Elissa Wall and Her Husband, Lamont Barlow, Talk Exclusively to GMA About Life in Sect
While testifying against Jeffs was extremely brave, Wall had already taken the most courageous step of her life by leaving the sect.
For her and Barlow, leaving the group meant leaving behind family members and everything they had known before.
Wall said today in an exclusive interview on “Good Morning America” that she is still in a sort of emotional exile from her family.
“We love so many people from there, and it’s really hard for them to understand what we’re doing,” she said.
Pursuing Civil Case
Newly released photos show Steed and Wall kissing, his arm tightly around her on their wedding day, and even the bed they slept in on their wedding night decorated with cookies by her family.
Looking at those photos now, Wall said she was numb at the time.
“I was very young at the time, so it was overwhelming and extremely scary,” she said. “By that point, I was numb, and I was a 14-year-old trying to do what everyone told me to do.”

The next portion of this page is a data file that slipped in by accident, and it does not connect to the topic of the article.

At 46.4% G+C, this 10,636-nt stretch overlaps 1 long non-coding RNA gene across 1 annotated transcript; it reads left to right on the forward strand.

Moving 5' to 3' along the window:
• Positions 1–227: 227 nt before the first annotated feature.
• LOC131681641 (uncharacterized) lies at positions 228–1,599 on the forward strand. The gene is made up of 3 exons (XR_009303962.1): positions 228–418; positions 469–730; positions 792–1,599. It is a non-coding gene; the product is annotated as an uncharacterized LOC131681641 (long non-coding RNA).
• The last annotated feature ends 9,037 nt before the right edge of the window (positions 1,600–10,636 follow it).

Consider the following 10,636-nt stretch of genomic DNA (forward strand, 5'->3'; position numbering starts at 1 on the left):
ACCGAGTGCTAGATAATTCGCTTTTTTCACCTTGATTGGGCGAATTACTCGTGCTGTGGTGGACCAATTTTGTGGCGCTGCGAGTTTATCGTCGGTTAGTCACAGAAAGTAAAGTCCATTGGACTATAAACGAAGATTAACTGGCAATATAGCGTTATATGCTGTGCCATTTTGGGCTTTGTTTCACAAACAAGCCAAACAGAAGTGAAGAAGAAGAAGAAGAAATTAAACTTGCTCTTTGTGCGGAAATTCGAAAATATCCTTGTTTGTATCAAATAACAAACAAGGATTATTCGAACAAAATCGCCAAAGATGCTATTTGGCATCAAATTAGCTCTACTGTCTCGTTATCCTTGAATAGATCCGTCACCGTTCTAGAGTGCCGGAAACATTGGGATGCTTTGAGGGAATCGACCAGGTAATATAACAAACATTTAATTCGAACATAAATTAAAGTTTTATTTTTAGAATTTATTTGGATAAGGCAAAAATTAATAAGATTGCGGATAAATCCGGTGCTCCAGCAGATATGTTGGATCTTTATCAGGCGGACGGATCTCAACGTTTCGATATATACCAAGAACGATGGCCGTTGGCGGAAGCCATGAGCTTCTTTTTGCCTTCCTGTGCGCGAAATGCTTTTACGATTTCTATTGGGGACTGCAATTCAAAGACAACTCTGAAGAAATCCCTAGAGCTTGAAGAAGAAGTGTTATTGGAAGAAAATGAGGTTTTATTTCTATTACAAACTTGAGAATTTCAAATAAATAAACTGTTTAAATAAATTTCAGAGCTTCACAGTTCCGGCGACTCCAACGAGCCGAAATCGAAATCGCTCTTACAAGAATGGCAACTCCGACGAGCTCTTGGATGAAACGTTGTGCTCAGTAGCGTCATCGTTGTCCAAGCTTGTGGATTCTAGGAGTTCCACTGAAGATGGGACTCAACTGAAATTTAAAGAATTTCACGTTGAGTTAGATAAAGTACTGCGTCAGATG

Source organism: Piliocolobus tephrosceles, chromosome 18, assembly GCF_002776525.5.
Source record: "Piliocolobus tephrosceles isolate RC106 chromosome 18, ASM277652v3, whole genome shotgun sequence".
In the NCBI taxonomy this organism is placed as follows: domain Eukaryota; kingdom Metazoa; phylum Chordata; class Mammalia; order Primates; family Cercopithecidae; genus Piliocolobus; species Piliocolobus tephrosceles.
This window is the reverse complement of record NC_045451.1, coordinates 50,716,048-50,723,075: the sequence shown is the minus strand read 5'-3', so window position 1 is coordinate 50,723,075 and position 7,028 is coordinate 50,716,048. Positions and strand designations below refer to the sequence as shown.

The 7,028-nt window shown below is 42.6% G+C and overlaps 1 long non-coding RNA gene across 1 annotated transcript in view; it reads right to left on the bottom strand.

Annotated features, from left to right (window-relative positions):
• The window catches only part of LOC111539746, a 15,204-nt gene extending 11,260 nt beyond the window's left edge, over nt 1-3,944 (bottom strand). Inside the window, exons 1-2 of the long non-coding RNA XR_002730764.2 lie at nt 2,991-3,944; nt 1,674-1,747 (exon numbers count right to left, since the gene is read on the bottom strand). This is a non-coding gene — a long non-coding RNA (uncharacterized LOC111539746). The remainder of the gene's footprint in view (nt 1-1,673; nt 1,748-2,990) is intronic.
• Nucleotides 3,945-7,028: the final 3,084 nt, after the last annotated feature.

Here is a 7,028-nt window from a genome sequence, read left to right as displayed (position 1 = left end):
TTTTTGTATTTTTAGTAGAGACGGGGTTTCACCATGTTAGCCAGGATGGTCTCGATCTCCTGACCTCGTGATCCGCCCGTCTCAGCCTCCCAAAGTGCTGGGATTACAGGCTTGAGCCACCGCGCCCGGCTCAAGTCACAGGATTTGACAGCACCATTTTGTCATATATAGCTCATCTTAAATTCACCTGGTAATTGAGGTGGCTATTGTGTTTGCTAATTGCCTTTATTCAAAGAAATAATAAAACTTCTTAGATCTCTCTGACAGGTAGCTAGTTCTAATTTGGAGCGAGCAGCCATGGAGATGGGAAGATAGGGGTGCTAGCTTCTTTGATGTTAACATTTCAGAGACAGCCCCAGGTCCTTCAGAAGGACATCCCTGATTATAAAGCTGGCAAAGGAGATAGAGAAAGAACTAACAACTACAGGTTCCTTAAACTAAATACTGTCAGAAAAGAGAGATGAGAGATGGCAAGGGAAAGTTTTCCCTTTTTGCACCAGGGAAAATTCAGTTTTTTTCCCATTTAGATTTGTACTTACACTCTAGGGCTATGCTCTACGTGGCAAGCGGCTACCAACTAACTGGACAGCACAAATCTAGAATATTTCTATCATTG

Wall said that not only did she sob in the bathroom on her wedding night, she also swallowed painkillers.
Barlow said it might be hard for outsiders to understand the pressure young people in the FLDS face.
“When you have grown up this way, you’re surrounded by a conviction that if you don’t stay and do what you’re told, it’s damnation,” Barlow said.
“First you need to understand these people are born into this. They don’t have a clear view of the world as other people do. They’re children that are raised up from birth to adulthood in this society. …The leaders of the church have absolute control over every aspect,” he continued.
Wall is also pursuing a civil case against Warren Jeffs. She said if she’s awarded any money, she will start an organization and safe houses to help other girls escape polygamy.
“My goal is to give young girls and women the opportunity I didn’t have as a 14-year-old girl forced into that position,” Wall said. “I would love to create a fund and a way for young girls who want to make different choices to be able to make that possible for them because it’s extremely hard to make that step.”
Barlow said Jeffs should spend the rest of his life in jail.
“I think if he was to receive one month in jail for every family he destroyed, and I mean a family unit, I think he would spend the rest of his life in jail,” Barlow said. “I don’t want to come across as vindictive and hateful, but there are a lot of people who have been extremely displaced and harmed by this man.”